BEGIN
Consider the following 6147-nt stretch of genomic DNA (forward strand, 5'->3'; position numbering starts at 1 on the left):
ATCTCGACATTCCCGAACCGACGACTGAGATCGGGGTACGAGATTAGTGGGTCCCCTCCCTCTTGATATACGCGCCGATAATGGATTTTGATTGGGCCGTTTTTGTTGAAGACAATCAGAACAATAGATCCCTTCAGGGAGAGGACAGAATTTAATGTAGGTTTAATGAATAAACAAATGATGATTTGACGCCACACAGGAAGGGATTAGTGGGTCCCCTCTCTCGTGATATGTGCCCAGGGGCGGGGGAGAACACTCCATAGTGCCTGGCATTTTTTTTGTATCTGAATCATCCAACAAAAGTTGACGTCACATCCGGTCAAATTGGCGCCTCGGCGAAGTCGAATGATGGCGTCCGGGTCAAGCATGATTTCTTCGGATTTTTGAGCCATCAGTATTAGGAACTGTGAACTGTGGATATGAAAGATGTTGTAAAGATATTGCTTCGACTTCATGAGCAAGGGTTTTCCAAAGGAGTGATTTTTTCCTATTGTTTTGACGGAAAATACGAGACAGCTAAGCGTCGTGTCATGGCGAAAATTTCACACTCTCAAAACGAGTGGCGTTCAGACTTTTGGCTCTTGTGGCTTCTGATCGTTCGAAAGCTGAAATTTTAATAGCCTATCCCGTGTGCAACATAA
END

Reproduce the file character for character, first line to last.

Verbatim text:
Consider the following 6147-nt stretch of genomic DNA (forward strand, 5'->3'; position numbering starts at 1 on the left):
ATCTCGACATTCCCGAACCGACGACTGAGATCGGGGTACGAGATTAGTGGGTCCCCTCCCTCTTGATATACGCGCCGATAATGGATTTTGATTGGGCCGTTTTTGTTGAAGACAATCAGAACAATAGATCCCTTCAGGGAGAGGACAGAATTTAATGTAGGTTTAATGAATAAACAAATGATGATTTGACGCCACACAGGAAGGGATTAGTGGGTCCCCTCTCTCGTGATATGTGCCCAGGGGCGGGGGAGAACACTCCATAGTGCCTGGCATTTTTTTTGTATCTGAATCATCCAACAAAAGTTGACGTCACATCCGGTCAAATTGGCGCCTCGGCGAAGTCGAATGATGGCGTCCGGGTCAAGCATGATTTCTTCGGATTTTTGAGCCATCAGTATTAGGAACTGTGAACTGTGGATATGAAAGATGTTGTAAAGATATTGCTTCGACTTCATGAGCAAGGGTTTTCCAAAGGAGTGATTTTTTCCTATTGTTTTGACGGAAAATACGAGACAGCTAAGCGTCGTGTCATGGCGAAAATTTCACACTCTCAAAACGAGTGGCGTTCAGACTTTTGGCTCTTGTGGCTTCTGATCGTTCGAAAGCTGAAATTTTAATAGCCTATCCCGTGTGCAACATAA